I’ve got a show coming up soon (a two-person show, I’ll be showing a new set of dune abstracts), so for the last week or so I’ve been spending a fair amount of time on marketing the show. I’ve sent out an email to my on-line mailing list, updated my web site and my Facebook fan page, and so on. It would be just so easy to stick with electronic marketing, but I think in this case that would be a mistake. Even in this modern age, there’s a place for the postcard.
Designing a simple postcard isn’t that difficult if you have moderate graphic design and Photoshop skills. For announcements of photographic exhibitions, the front of the card should contain one or two eye-catching images and your name, it should also suggest that the card is about an exhibition and not waste ink on a whole lot more. Save most of the time/place details for the back, the more “real estate” on a small card you give to your own work, the more it will attract the notice of your customers. What goes on the back of your card– which is heavily constrained by US postal regulations– all of the major postcard vendors provide templates so you know what areas you need to leave blank, and so on.
There are dozens of vendors. Two I’ve used to good effect are Modern Postcard and PsPrint, particularly for large mailings. What I like about these vendors in particular is that they offer mailing services as well. If you have (as I do) a physical mailing list with (say) a thousand names on it, you can get them to print *and* mail the cards for you, which can save an enormous amount of time affixing labels and stamps, but does cost some money. Through either vendor having 1000 cards printed and mailed will cost you in the $500-$600 range, half or more of which will be the bare cost of postage at 28 cents each.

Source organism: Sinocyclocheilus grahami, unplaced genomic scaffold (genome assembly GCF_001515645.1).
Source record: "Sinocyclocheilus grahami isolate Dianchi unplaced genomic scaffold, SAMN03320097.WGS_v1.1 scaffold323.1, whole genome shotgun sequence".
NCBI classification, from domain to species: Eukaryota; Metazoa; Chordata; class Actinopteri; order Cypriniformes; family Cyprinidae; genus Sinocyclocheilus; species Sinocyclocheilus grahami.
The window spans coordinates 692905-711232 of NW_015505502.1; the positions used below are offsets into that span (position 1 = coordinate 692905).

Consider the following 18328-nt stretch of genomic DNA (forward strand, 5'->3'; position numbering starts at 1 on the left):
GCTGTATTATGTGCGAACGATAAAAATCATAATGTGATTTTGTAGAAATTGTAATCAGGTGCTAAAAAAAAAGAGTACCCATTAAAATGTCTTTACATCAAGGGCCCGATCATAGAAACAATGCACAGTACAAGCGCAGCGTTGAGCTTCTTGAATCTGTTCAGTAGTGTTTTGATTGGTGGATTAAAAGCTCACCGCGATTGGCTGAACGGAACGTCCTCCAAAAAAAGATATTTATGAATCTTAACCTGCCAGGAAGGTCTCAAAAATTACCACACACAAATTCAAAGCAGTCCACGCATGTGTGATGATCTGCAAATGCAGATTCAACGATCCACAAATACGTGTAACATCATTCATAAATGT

For smaller mailings, like this current show (I’m only sending out about 200 cards), you may want to just take delivery and mail the cards yourself. For that purpose, I print labels from my mailing list using Microsoft Word.
It’s a fair bit of money to send out a postcard like this, but I’ve found postcard marketing has a lot of benefits for exhibition announcements. I get better attendance for shows when I send out postcards, my customers take the announcements more seriously, and that’s certainly a factor, but here’s the big thing. I can’t count the number of times I’ve walked into someone’s house on my mailing list and seen one or more of my exhibition announcements on their refrigerator, even cards for old shows. People enjoy getting the little “sample” of my work, and are willing to leave what’s essentially an advertisement for my work in plain sight in their home often for months. The value of that in terms of staying on people’s minds is subtle but significant. It’s every bit as important as getting more folks to the exhibitions themselves.
While the digital age provides a lot of opportuntiies for staying in touch with your customers, the venerable postcard has a place in your marketing palette, too.